Parent

Lead Faculty

University of Phoenix


Alliance for Philadelphia Public Schools

Caucus of Working Educators (Supporting Member/Steering Committee)

 

Nick Palazzolo

Supporting Member of the Caucus of Working Educators

 

Alison McDowell

Parent

Supporting Member of the Caucus of Working Educators

Alliance for Philadelphia Public Schools

 

Eileen Duffey Bernt, RN MS

Certified School Nurse

Caucus of Working Educators

Alliance for Philadelphia Public Schools

 

Mariana Pardes, M.A.

Research Associate, Villanova University

Resident of Philadelphia

Supporting Member of the Caucus of Working Educators

 

Jody Cohen

Term Professor of Education

Bryn Mawr/Haverford Education Program

 

Susan Clampet-Lundquist, Ph.D.

Parent

Associate Professor

Department of Sociology, Saint Josephs University

 

Encarna Rodriguez

Associate Professor

Department of Educational Leadership

Saint Josephs University

 

Carolyn T. Adams, Ph.D.

Department of Geography and Urban Studies

Temple University

 

Magali Sarfatti-Larson, Ph.D.

Professor of Sociology (Emerita)

Temple University

 

Kelley Collings, M.Ed, MS.Ed

Math & Science Teacher

School District of Philadelphia

Caucus of Working Educators

Teacher Action Group

Teachers Lead Philly

 

Sonia M. Rosen, Ph.D.

Assistant Professor

School of Education

Arcadia University

 

Frank Bernt, Ph. D.

Professor

Department of Teacher Education

Saint Josephs University

 

Barbara Ferman, Ph.D

Professor

Department of Political Science

Temple University

 

Sukey Blanc, Ph.D.

Principal Researcher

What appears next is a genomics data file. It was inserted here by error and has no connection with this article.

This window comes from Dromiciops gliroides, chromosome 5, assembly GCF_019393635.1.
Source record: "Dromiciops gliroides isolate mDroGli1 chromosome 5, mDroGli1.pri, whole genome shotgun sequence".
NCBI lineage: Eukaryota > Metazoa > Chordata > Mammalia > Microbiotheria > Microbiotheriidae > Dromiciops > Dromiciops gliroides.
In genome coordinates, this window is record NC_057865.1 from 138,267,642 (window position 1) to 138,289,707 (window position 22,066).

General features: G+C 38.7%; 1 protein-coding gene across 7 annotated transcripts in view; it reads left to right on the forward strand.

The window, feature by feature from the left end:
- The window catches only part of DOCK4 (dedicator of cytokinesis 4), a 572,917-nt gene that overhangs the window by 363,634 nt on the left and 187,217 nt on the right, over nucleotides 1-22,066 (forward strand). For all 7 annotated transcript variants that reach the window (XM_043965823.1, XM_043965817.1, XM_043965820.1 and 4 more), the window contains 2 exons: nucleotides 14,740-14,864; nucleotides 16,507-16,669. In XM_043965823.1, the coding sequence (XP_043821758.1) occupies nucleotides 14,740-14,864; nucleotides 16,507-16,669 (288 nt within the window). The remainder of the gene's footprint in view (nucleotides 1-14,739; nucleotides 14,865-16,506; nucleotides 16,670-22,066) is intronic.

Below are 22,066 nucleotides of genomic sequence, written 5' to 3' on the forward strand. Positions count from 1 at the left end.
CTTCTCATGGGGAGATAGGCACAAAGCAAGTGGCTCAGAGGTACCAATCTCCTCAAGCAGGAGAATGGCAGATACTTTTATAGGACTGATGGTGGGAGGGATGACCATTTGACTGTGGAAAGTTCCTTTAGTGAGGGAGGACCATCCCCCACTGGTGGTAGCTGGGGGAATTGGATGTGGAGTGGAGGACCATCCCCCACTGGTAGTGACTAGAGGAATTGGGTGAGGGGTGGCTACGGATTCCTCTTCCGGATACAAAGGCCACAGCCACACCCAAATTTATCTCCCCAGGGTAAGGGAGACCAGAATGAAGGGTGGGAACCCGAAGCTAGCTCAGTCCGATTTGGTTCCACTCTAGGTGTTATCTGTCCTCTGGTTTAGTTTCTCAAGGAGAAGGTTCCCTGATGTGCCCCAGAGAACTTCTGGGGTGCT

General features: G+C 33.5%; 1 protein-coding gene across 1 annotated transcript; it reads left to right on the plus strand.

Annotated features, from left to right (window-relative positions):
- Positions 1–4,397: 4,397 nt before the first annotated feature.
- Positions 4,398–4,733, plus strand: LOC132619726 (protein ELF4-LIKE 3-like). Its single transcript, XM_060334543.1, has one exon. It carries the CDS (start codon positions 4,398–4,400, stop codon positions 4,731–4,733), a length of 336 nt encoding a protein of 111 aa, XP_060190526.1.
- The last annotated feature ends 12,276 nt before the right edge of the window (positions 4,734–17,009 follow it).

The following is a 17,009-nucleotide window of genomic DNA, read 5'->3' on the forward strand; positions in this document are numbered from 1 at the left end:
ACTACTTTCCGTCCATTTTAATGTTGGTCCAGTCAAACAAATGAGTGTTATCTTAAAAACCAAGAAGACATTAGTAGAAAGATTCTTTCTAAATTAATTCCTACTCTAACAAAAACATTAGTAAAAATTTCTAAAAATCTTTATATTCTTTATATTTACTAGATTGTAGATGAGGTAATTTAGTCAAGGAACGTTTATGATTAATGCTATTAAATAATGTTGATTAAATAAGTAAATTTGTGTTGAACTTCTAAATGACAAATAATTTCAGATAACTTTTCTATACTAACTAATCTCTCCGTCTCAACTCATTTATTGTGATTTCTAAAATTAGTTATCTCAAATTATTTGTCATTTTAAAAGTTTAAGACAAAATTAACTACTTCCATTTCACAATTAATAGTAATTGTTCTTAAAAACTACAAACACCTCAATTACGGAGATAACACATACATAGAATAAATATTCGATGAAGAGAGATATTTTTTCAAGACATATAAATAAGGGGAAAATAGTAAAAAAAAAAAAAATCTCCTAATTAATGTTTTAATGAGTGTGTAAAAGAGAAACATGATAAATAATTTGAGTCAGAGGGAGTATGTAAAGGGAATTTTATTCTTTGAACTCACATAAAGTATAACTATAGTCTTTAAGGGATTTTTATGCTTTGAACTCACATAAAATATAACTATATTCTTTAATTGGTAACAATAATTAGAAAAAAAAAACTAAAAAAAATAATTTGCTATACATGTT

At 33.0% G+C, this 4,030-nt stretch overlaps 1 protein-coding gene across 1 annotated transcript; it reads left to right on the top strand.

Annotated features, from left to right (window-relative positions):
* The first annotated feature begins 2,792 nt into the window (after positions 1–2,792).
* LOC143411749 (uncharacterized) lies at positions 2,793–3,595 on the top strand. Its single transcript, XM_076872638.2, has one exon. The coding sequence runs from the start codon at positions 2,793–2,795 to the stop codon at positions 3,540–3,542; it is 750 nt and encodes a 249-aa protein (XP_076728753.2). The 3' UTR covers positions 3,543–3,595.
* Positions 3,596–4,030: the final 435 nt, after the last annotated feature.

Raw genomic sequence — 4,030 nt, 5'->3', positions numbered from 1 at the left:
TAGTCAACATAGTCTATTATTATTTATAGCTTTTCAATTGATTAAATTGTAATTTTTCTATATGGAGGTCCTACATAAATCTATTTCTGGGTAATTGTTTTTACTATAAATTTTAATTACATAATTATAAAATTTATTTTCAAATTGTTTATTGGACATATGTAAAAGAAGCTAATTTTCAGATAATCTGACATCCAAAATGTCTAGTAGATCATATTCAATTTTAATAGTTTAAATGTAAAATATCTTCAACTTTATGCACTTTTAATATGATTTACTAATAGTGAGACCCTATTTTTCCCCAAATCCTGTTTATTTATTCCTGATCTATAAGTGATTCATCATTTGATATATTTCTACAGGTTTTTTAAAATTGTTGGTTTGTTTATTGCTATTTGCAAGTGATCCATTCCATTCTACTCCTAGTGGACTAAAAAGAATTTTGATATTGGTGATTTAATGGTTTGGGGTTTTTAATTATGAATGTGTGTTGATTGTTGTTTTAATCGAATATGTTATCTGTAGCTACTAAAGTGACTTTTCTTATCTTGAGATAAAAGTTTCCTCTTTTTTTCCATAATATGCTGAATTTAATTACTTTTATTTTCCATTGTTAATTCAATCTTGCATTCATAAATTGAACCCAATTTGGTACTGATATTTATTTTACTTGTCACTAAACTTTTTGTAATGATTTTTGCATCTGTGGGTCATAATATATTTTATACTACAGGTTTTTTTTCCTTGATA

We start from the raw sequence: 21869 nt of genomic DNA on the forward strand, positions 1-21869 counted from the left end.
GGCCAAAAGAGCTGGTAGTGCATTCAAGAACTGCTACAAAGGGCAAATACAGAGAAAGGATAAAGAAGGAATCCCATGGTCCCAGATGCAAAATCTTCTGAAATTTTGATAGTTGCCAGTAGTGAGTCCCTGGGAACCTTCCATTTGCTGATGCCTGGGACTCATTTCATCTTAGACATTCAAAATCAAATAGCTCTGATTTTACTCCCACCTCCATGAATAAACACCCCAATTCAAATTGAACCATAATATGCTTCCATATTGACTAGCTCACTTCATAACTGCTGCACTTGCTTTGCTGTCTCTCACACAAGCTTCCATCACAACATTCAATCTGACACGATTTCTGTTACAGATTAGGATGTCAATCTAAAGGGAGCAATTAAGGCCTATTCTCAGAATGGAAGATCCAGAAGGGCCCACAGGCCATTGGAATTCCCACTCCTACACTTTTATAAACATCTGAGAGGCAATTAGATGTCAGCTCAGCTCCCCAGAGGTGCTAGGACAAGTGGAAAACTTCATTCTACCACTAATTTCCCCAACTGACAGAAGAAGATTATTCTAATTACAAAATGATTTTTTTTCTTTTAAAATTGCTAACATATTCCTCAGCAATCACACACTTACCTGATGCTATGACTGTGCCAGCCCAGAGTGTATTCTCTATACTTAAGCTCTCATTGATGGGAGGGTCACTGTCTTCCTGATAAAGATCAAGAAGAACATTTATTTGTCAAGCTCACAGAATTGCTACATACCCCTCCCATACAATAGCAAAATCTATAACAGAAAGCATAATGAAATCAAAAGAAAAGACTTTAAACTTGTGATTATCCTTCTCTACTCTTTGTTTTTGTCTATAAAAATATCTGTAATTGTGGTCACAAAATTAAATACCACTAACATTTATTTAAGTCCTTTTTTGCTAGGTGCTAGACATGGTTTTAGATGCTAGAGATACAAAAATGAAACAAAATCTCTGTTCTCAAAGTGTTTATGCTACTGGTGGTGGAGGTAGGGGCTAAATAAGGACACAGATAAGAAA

Creative Research & Evaluation, LLC

 

Elaine Simon, Ph.D.

Co-Director, Urban Studies Program

University of Pennsylvania

 

Jerusha Conner, Ph.D.

Associate Professor of Education

Villanova University

 


Rhiannon Maton, M.Ed

Ph.D Candidate, Graduate School of Education

University of Pennsylvania

 

Nina Johnson, PhD

Instructor, Graduate School of Education

University of Pennsylvania

 

Grace Player, M.A.

Ph.D. Candidate, Graduate School of Education

University of Pennsylvania

 

David Hensel

Teacher

School District of Philadelphia

Caucus of Working Educators, PFT

 

Shaw MacQueen

Teacher

School District of Philadelphia

Caucus of Working Educators

 

James Arrington, M.Ed

Ed.D Candidate, Graduate School of Education

University of Pennsylvania

 

Thomas Quinn

Teacher

School District of Philadelphia

Caucus of Working Educators, PFT

 

Jesse Gottschalk, M.S.Ed

Teacher

School District of Philadelphia

Caucus of Working Educators, PFT

 

Kaitlin McCann

Teacher

School District of Philadelphia

PFT

 

Peggy Marie Savage

N.A.A.C.P-A.C.T-S.O Planning Committee

Upward Bound Math & Science Symposium Judge

N.A.A.C.P-A.C.T-S.O Lead Science Judge

W.E. Working Caucus of the P.F.T

P.F.T. Liaison PLN 5/7

E.L.L. Content Friendly Teacher 5th Grade
Philadelphia Writing Project ( E.L.L)

Philadelphia Teachers Convening Executive Team

 

Lisa Hantman

Teacher

School District of Philadelphia

Citizen of Philadelphia

 

Monica Clark, M.S.

Doctoral Student

College of Education

Temple University

Citizen of Philadelphia

 

cc: Dr. William Hite, Superintendent

Paul Kihn, Deputy Superintendent

Matthew Stanski, CFP

Claire Landau, Assistant to the SRC

Sophie Bryan, Director, Strategy Delivery Unit